Starmie is a very straightforward Pokémon. The easiest way to use Starmie is to just slap a Life Orb on with maxed Special Attack and Speed, then go nuts with Surf/Ice Beam/Thunderbolt/Recover. It's extremely hard for many teams to deal with this, and once an opposing offensive team's scarfer or Starmie check goes down, it usually spells death for the rest of the team. Starmie's resistance to Bullet Punch also makes it easy to use, as opposing Scizor can't pick it off as easily as it picks off others. Defensive teams can be a harder nut to crack. Blissey makes every special sweeper's life hell, so it is imperative that you have a way to reliably remove Blissey if you intend to sweep with Starmie. Other than that, though, Starmie can usually clean up pretty well.
Starmie also works effectively as a lead. With its large movepool, high speed, and access to Rapid Spin, it's easy for Starmie to thwart the setup attempts of are weak to one or more of Starmie's moves, and those that are hit neutrally by Hydro Pump still take tons of damage. Pokémon such as Azelf, Heatran, and even Swampert. Lead Starmie with Life Orb can both start the match with a bang and finish it with a bang, as it can thwart many leads early on, and then come back for a full sweep at the end of the game.
Choiced sets can do significant amounts of damage, especially with the option of tricking Choice Specs onto Blissey to cripple it. However, it loses the main benefit of having such impeccable type coverage, which can hurt it significantly. Choiced sets usually concentrate on throwing out powerful STAB Surf or Hydro Pump, with the second most common attack being Grass Knot. Starmie's other attacks leave it wide open to get smacked by Tyranitar, which is a common worry when using any choiced special attacker.
Defensive sets generally use Starmie's solid set of resistances to its advantage. Resistances to Water and Ice form a defensive core that lets it counter Gyarados with ease, while a resistance to Fire can allow it to switch into Heatran and threaten it. Starmie's Rapid Spin also gives it a crucial defensive tool, as removing Stealth Rock, Spikes, and Toxic Spikes from your side of the field is never a bad thing. Starmie also has the firepower to threaten many common spinblockers, as Rotom-A doesn't especially appreciate taking a STAB Surf to the face, and can potentially be 2HKOed if it is weakened slightly.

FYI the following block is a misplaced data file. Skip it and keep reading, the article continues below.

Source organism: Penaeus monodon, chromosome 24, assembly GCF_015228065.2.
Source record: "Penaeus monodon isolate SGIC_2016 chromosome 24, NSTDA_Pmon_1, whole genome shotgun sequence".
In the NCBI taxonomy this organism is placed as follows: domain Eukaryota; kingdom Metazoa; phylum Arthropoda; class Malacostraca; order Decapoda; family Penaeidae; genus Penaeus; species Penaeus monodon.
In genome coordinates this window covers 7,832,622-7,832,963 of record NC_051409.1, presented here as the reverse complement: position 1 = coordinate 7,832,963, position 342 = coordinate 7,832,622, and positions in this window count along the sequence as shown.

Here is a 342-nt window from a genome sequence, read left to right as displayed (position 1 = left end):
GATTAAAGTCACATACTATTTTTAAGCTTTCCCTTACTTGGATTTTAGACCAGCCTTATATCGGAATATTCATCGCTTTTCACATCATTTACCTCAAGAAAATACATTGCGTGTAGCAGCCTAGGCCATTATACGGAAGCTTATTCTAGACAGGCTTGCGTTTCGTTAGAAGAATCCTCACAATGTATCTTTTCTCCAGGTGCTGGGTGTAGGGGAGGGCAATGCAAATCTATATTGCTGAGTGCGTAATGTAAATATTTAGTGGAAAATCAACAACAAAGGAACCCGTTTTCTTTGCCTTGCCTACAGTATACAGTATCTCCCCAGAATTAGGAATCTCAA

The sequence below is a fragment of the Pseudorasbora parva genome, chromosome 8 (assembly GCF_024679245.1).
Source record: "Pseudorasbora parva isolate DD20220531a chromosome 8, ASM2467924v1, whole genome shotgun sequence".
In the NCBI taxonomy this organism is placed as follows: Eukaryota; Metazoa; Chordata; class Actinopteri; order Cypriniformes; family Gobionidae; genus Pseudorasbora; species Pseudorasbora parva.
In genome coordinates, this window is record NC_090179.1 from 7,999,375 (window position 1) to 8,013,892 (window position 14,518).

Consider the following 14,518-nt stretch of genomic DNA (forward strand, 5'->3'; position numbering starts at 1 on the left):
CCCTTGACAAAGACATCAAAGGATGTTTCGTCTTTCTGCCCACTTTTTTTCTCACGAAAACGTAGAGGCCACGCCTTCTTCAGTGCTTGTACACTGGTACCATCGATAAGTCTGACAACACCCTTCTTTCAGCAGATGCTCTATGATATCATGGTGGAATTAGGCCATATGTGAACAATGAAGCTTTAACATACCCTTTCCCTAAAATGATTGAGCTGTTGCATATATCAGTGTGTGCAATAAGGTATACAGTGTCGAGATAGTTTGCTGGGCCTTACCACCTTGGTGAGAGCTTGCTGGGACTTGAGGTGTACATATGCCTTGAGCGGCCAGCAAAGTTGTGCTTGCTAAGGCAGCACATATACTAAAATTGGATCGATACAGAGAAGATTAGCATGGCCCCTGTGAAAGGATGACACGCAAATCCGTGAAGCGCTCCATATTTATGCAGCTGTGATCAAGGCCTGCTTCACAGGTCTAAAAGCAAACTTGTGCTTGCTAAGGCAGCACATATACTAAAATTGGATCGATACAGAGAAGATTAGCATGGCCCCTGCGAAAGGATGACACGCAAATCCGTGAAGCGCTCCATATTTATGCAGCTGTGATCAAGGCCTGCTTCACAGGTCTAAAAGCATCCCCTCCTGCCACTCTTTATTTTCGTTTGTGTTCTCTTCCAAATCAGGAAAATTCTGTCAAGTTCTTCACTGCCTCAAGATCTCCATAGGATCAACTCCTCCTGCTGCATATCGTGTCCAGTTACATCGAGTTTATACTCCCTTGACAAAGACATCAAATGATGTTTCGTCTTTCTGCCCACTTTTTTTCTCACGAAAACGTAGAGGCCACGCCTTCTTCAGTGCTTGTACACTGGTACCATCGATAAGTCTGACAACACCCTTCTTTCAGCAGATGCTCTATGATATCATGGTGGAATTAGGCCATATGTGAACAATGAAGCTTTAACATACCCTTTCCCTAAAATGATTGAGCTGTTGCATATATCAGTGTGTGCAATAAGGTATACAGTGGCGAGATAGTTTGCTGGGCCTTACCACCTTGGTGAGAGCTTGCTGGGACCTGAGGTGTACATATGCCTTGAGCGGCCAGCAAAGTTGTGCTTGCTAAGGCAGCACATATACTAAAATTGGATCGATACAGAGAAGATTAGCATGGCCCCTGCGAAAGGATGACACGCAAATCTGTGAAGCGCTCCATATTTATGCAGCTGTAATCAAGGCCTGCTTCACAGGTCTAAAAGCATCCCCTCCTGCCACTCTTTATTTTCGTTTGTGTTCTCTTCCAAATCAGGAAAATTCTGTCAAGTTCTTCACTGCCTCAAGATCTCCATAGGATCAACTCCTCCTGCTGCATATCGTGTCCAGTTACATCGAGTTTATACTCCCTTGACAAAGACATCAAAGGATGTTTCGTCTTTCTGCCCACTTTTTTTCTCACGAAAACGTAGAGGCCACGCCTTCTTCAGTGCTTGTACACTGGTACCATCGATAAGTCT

The first thing to remember is that Starmie thrives on being faster than the majority of teams. As such, if you see that your opponent is packing Starmie, be on your toes and make sure that your Choice Scarf user remains alive and well throughout the match to stave off any potential Starmie sweeps. Other than that, it's important to minimize its chances to come in. Choice Band Scizor's U-turn is a good way to keep Starmie out, and can potentially catch one looking to absorb a Bullet Punch. Pivot switching can also help, using resists to get something that threatens Starmie into play as fast as possible while minimizing damage. Finally, Starmie has issues with anything that it can't OHKO. Starmie may pack some punch, but it doesn't have enough power to score some crucial OHKOs, which can be its downfall. Snorlax can get a special mention on more offensive teams, as it can switch into any Starmie and threaten it massively with Choice Band backed power.
Stall teams have Blissey, which essentially acts as the be-all end-all way to deal with any special sweeper. No matter what Starmie does, there's no way it's breaking Blissey. Latias can also do well, as its 130 Special Defense can allow it to shrug off even Ice Beams with HP investment. Beyond those two, you'll mainly want to try and keep Starmie from denting your team hard enough for something else to walk through. Toxic Spikes can help wear it down, and can prevent it from just stalling with Recover against offensively weak stall teams. Stealth Rock and Spikes also limit its ability to switch in, and can often force it to Recover instead of dealing damage to your team.